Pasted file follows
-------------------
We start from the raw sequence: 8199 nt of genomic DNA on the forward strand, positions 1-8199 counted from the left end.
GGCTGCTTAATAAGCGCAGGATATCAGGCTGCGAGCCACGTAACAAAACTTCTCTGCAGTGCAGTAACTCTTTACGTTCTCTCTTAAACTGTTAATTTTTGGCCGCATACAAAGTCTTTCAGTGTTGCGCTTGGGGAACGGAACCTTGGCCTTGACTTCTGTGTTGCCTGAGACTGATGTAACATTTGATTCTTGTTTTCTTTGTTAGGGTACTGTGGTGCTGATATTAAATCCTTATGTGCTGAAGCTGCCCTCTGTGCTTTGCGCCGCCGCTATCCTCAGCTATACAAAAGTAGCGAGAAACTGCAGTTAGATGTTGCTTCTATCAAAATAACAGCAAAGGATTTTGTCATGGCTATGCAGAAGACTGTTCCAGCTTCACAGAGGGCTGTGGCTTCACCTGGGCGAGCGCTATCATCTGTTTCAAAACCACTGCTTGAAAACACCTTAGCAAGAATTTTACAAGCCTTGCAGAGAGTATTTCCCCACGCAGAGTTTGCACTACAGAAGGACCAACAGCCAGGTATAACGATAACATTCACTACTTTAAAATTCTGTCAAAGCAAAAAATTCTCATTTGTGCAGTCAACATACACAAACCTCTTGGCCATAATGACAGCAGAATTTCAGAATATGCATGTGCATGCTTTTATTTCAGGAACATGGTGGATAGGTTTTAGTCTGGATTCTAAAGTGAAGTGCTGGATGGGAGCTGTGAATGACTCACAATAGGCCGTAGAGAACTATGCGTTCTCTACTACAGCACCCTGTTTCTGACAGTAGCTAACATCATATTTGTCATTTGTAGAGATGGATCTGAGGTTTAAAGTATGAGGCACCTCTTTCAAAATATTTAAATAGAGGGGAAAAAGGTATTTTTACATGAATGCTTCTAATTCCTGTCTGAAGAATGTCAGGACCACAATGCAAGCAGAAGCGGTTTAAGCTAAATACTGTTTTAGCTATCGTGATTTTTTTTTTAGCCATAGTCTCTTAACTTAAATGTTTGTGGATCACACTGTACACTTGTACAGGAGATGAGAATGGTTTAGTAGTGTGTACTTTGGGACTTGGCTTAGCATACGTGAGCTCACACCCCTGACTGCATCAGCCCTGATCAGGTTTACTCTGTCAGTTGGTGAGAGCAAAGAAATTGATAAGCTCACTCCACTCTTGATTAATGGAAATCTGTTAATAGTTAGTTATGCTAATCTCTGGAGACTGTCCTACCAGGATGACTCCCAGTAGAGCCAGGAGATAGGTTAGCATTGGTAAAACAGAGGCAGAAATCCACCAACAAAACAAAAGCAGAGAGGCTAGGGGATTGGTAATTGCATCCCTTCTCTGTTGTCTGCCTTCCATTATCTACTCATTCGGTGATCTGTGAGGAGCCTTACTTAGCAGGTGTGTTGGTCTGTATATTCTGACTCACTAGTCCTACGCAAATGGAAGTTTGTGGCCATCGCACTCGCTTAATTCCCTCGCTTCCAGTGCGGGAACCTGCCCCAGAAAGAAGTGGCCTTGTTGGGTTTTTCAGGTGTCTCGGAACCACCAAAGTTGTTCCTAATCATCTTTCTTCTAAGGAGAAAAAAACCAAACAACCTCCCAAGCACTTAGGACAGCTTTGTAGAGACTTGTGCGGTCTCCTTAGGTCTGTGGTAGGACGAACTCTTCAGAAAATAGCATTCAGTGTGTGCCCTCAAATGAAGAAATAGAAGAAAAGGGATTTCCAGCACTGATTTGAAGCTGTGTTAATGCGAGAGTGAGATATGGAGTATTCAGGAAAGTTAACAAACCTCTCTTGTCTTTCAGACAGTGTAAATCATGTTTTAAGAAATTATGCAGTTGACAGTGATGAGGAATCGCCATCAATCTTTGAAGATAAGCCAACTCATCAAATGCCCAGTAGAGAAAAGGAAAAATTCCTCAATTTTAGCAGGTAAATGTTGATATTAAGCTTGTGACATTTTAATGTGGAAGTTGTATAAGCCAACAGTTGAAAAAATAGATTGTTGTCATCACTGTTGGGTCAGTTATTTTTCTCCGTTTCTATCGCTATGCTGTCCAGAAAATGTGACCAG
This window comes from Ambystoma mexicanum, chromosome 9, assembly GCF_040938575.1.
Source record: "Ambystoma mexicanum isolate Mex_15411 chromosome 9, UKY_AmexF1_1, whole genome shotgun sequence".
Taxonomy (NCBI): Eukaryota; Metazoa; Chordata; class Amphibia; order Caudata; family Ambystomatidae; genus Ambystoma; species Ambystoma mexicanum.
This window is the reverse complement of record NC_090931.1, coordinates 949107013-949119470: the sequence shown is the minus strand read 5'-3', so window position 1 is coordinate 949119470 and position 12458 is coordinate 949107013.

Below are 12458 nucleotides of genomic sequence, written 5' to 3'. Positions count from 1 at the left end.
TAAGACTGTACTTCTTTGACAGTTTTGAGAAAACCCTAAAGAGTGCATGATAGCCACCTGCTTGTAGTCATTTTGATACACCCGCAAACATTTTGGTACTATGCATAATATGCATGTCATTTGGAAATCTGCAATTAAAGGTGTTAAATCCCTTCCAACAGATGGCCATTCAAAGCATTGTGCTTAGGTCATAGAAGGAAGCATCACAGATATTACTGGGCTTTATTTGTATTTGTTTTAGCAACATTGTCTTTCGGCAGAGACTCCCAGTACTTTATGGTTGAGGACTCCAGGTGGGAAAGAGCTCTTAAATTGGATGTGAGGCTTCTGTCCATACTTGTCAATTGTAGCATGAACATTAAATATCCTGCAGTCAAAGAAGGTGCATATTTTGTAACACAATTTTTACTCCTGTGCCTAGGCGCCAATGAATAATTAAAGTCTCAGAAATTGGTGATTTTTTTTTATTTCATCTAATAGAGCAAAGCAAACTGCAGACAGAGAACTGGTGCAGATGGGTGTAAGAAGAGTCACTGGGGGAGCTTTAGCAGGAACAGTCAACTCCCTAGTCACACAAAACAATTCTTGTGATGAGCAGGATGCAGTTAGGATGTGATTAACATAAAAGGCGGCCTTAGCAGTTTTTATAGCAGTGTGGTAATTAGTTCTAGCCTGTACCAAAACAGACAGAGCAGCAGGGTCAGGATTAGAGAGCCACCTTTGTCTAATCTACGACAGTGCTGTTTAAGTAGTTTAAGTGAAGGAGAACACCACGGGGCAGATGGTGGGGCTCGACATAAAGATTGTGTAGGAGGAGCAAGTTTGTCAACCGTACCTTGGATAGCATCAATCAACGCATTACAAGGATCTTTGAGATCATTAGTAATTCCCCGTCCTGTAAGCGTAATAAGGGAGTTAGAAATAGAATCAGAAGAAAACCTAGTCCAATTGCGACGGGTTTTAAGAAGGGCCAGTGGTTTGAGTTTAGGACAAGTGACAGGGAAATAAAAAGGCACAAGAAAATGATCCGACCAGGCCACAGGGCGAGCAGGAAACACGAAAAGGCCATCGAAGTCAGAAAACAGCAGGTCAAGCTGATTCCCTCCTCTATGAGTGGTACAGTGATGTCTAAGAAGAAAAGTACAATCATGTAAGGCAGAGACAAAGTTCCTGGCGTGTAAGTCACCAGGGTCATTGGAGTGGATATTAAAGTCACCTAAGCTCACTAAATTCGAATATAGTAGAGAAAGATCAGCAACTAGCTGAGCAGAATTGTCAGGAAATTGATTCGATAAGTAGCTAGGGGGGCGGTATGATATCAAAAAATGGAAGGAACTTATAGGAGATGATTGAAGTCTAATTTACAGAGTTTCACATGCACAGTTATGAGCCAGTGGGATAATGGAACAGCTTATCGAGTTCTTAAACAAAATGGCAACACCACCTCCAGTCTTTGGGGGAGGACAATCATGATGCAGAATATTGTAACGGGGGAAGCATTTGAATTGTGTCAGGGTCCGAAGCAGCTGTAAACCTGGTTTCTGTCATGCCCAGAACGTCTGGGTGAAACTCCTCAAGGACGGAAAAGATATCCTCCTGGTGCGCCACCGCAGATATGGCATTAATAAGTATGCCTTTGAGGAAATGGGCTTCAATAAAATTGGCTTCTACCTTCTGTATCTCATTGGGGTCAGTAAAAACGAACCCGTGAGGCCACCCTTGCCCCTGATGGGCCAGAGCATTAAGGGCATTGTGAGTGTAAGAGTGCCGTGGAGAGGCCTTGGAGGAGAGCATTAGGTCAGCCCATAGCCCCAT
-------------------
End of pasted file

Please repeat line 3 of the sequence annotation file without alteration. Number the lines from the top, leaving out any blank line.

This window comes from Ambystoma mexicanum, chromosome 9, assembly GCF_040938575.1.